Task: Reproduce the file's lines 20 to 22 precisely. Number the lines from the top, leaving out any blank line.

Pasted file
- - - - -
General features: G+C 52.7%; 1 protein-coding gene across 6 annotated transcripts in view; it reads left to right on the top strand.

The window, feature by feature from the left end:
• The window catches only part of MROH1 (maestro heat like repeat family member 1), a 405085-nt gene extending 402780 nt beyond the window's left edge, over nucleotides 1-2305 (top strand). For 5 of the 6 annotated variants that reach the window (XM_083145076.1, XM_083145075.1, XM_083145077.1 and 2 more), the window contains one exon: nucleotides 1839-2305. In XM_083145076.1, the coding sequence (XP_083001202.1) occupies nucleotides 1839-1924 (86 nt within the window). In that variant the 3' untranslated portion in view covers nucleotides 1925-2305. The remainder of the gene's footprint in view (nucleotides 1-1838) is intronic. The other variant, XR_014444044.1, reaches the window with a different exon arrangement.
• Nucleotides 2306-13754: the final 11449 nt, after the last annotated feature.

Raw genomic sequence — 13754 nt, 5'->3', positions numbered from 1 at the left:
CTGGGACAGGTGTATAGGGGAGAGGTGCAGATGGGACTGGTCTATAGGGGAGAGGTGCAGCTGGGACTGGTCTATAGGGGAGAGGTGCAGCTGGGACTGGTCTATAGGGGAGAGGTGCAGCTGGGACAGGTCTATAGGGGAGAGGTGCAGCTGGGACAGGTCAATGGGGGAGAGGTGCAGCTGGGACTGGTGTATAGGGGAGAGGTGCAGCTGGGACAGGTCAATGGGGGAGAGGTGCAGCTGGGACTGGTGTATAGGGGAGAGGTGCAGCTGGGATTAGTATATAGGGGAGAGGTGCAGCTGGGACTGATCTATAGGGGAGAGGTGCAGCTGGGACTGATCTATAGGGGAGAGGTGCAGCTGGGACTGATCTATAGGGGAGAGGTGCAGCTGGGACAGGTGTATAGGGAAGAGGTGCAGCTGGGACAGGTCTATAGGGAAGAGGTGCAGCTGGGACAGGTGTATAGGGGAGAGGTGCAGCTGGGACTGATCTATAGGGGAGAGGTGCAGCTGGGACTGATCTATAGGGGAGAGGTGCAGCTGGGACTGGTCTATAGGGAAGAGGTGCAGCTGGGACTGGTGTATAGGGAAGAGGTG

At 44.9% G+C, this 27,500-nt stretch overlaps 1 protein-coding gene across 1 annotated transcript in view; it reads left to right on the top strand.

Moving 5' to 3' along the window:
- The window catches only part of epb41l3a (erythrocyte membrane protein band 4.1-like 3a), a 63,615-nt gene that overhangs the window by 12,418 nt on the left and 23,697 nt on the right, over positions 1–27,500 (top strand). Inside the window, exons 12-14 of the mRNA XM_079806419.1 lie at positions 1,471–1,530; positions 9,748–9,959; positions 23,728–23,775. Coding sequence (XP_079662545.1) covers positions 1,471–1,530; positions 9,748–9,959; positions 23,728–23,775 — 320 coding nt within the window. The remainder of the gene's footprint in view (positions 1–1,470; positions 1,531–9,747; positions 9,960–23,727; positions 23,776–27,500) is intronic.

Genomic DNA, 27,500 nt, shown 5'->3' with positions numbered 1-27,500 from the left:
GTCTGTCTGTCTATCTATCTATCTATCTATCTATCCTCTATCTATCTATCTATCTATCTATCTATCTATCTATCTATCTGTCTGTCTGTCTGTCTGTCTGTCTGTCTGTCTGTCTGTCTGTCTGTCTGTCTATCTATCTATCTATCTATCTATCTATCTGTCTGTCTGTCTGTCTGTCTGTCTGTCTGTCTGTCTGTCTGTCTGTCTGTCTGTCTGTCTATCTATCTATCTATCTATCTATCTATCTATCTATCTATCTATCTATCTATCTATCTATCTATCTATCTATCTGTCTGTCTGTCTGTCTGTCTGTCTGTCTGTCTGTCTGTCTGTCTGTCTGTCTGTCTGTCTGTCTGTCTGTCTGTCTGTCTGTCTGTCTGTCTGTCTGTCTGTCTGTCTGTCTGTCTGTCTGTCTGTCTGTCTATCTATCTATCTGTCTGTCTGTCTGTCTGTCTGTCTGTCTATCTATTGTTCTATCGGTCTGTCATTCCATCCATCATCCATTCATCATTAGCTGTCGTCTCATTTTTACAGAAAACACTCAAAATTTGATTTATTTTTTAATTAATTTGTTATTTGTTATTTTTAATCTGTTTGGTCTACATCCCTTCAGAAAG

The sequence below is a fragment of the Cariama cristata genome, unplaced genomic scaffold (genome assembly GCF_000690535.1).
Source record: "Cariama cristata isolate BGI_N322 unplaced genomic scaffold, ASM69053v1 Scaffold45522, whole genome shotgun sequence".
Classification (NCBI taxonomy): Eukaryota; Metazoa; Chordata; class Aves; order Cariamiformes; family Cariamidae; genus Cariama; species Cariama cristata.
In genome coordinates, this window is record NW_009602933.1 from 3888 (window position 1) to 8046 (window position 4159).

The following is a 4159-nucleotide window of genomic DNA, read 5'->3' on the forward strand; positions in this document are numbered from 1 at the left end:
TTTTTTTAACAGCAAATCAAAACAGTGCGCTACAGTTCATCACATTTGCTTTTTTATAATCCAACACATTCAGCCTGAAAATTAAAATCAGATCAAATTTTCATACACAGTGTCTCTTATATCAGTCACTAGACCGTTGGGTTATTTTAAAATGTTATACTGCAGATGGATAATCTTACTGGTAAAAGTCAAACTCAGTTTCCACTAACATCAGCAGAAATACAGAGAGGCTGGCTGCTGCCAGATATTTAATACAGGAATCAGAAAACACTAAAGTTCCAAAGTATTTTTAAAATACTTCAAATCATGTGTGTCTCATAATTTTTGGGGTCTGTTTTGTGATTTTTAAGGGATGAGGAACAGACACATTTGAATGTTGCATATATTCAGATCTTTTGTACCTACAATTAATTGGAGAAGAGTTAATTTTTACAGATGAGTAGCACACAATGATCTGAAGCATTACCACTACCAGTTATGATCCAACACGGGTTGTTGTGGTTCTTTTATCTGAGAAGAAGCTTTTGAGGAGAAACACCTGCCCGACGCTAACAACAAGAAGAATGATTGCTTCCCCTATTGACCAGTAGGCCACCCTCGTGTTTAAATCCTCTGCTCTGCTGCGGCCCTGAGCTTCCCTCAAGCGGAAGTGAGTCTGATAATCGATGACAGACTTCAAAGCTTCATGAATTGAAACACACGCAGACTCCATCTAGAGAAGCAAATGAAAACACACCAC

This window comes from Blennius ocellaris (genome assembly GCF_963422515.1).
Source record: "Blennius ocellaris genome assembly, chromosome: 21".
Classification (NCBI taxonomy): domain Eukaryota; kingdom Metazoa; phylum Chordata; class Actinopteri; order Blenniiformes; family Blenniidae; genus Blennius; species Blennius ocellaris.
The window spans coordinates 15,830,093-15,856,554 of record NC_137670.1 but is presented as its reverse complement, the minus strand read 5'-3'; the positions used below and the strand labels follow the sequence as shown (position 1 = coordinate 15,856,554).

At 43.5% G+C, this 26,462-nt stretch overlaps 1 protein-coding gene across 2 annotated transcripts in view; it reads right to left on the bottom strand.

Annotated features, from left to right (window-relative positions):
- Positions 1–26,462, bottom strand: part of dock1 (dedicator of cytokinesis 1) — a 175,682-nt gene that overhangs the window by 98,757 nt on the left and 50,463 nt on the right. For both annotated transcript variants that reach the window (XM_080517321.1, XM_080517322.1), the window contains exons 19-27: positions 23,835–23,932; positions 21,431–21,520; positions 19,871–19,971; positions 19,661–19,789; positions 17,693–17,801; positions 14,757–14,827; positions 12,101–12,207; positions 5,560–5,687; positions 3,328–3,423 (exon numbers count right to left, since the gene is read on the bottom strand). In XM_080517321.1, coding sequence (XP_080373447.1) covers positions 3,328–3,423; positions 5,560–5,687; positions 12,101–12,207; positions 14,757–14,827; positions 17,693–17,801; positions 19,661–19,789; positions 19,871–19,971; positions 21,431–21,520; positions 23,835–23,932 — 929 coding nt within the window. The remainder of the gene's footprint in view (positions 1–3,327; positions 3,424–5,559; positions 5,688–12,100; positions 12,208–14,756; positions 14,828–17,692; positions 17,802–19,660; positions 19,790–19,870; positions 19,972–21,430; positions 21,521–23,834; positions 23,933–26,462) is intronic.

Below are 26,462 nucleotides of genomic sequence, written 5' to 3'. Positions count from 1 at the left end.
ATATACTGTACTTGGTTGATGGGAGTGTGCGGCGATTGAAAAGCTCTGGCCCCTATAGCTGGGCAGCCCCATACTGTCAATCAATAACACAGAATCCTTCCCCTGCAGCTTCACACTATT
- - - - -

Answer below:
Classification (NCBI taxonomy): domain Eukaryota; kingdom Metazoa; phylum Chordata; class Actinopteri; order Blenniiformes; family Blenniidae; genus Blennius; species Blennius ocellaris.
The window spans coordinates 15,830,093-15,856,554 of record NC_137670.1 but is presented as its reverse complement, the minus strand read 5'-3'; the positions used below and the strand labels follow the sequence as shown (position 1 = coordinate 15,856,554).

At 43.5% G+C, this 26,462-nt stretch overlaps 1 protein-coding gene across 2 annotated transcripts in view; it reads right to left on the bottom strand.